In my experience, the Book of Philemon is rarely used in sermons, Bible lessons or Sunday School classes.
It’s one of the shortest books of the Bible and, certainly, the shortest of the letters written by Paul. It’s not like the other letters that are written to church situations and it’s different from the ones that take on a pastoral tone.
This letter is personal and it’s specific. It has a purpose of encouraging Philemon to forgive Oneismus, a slave of Philemon who ran away.
This letter hits many themes — forgiveness, love, appeals to the heart. But it is also about renewing the heart.
Here are verses 20-22:
20 Yes, brother, I want this favor from you in the Lord! Refresh my heart in Christ. 21 I’m writing to you, confident of your obedience and knowing that you will do more than what I ask. 22 Also, one more thing—prepare a guest room for me. I hope that I will be released from prison to be with you because of your prayers.
It’s amazing how an act of love and forgiveness can change hearts. It’s easy to find yourself looking for the worst in others. It’s easy to believe that you will be let down, that others will hurt you, that you be stabbed in the back or that you might even be ignored. And you can experience pain, hurt, disappointment, sadness, anger and possibly darkness.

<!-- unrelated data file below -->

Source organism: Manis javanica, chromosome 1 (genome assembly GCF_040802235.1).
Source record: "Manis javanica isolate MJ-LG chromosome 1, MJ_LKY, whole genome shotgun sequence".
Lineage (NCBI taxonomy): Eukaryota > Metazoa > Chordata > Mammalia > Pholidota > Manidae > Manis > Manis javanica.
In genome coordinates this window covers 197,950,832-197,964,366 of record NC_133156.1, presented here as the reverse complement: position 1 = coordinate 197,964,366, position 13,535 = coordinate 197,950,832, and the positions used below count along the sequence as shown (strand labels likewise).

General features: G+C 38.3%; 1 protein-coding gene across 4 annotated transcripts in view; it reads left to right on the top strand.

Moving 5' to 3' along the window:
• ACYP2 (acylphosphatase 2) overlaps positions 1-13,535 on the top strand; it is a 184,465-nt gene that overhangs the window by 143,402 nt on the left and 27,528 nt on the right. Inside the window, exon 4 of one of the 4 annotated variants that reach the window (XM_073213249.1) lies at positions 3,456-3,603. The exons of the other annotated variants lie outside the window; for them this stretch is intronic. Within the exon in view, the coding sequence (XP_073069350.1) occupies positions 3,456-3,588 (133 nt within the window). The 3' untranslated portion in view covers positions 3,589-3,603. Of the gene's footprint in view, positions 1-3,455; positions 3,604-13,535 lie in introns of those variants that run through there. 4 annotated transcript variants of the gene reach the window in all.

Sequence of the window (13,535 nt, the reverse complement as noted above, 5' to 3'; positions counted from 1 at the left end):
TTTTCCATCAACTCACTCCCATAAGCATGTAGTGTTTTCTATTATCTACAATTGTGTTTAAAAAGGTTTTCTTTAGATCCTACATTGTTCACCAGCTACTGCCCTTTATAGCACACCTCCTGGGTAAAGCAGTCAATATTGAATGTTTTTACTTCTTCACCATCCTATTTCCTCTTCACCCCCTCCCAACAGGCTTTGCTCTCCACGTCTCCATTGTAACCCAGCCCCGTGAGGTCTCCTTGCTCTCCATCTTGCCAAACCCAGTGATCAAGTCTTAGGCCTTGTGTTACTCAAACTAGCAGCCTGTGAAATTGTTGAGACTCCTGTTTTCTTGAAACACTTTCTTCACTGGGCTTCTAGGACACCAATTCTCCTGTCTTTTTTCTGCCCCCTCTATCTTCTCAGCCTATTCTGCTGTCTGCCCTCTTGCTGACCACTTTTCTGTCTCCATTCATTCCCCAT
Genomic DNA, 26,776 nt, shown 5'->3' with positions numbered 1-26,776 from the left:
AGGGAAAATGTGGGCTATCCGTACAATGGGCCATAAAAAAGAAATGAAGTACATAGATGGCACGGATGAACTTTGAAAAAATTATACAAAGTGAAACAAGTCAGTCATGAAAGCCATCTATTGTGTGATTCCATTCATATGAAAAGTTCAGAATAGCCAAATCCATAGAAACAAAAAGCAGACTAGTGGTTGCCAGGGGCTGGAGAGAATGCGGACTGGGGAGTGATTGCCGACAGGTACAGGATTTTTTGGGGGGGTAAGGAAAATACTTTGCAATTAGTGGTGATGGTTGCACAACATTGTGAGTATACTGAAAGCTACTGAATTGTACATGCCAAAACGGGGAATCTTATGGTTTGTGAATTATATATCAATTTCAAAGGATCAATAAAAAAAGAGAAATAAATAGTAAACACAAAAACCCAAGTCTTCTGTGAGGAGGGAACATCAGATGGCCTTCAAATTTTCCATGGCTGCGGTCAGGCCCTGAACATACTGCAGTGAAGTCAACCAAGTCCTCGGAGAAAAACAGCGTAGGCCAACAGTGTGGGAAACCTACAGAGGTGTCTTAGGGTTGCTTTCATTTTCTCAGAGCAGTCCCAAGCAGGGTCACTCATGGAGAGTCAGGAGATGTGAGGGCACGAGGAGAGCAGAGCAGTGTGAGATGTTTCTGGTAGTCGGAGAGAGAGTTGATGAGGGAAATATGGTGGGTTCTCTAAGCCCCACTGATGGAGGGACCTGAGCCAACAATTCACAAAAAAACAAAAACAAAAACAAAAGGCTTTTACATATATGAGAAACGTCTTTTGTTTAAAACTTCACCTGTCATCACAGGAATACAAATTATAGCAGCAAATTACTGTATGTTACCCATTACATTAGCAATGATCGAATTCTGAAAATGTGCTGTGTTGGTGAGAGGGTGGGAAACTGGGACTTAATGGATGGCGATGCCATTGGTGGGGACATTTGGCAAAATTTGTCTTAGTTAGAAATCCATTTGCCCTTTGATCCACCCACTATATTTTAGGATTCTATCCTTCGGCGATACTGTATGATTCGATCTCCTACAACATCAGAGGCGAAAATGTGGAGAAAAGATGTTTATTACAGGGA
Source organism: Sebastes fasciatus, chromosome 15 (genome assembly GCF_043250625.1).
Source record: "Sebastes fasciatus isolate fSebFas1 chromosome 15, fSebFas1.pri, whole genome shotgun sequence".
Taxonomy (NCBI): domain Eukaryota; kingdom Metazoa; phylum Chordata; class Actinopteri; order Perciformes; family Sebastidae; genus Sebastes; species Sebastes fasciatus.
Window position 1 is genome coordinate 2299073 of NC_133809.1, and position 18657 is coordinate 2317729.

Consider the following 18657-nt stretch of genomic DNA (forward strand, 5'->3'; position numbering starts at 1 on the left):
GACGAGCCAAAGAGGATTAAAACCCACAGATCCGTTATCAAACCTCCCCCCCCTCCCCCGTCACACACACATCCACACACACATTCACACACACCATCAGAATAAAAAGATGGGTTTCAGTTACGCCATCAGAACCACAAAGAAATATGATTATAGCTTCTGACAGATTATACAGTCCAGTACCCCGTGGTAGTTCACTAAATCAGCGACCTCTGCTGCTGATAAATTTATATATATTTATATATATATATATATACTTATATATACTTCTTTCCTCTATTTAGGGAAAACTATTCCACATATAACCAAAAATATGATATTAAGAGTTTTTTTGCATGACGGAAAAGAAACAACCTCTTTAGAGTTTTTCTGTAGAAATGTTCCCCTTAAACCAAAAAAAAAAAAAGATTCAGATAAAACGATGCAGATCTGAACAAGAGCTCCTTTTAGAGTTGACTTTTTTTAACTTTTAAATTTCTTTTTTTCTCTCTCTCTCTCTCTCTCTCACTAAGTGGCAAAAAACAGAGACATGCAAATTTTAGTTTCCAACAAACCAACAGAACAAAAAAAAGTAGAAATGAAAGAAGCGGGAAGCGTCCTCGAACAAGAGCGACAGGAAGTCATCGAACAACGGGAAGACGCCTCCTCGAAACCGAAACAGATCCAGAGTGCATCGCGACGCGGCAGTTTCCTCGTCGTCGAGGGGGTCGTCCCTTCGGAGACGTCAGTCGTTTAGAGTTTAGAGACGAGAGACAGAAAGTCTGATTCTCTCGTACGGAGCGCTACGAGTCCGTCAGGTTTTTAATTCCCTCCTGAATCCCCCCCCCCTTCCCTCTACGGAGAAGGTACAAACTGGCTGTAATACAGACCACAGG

But then someone does something. They say a kind word, they affirm you, the give you a gift “just because,” or maybe they just acknowledge you and what you’re going through. Those actions have the ability to change the way that we see the world.
Maybe there’s that sense for Paul as he writes this letter. He has been appealing to Philemon (the master) to forgive Onesimus (the runaway servant). Paul goes so far in the request that he says he’ll cover any debt owed between Philemon and Onesimus. Paul calls for Philemon to take this action – to forgive – because of his love for Christ and not because he is being forced to do so. Acts of extravagant love and forgiveness are never forced but are freely given.
In his appeal, Paul says that Philemon’s forgiveness of Onesimus will “refresh” Paul’s heart (and, honestly, it will refresh the heart of Philemon and Onesimus). In the face of a tough situation (the reconciliation of Philemon and Onesimus), Paul is looking for a glimpse of Jesus.
Maybe it seems a little more like this:
- When we act in extravagantly loving ways, we show the world a glimpse of Jesus.
- When we act in love toward another, we produce a ripple of love and a glimpse of Jesus that spreads far beyond our own life.
- Our acts of kindness and love have the potential to change the lives around us.
When the people you encounter in your life see you, do they see a glimpse of Jesus? The challenge for today is to simply take the time to care about another person, to ask them how they are doing and really mean it.
Can you refresh the heart of another and, in the process, refresh your own heart?
For more from this series on the Book of Philemon, try these links:
- Biblical Approach to Conflict Resolution
- More appeals to the heart and less commands
- Seeing the value in others
- Seeing the bigger picture of what God is doing
- Forgiven people forgive other people
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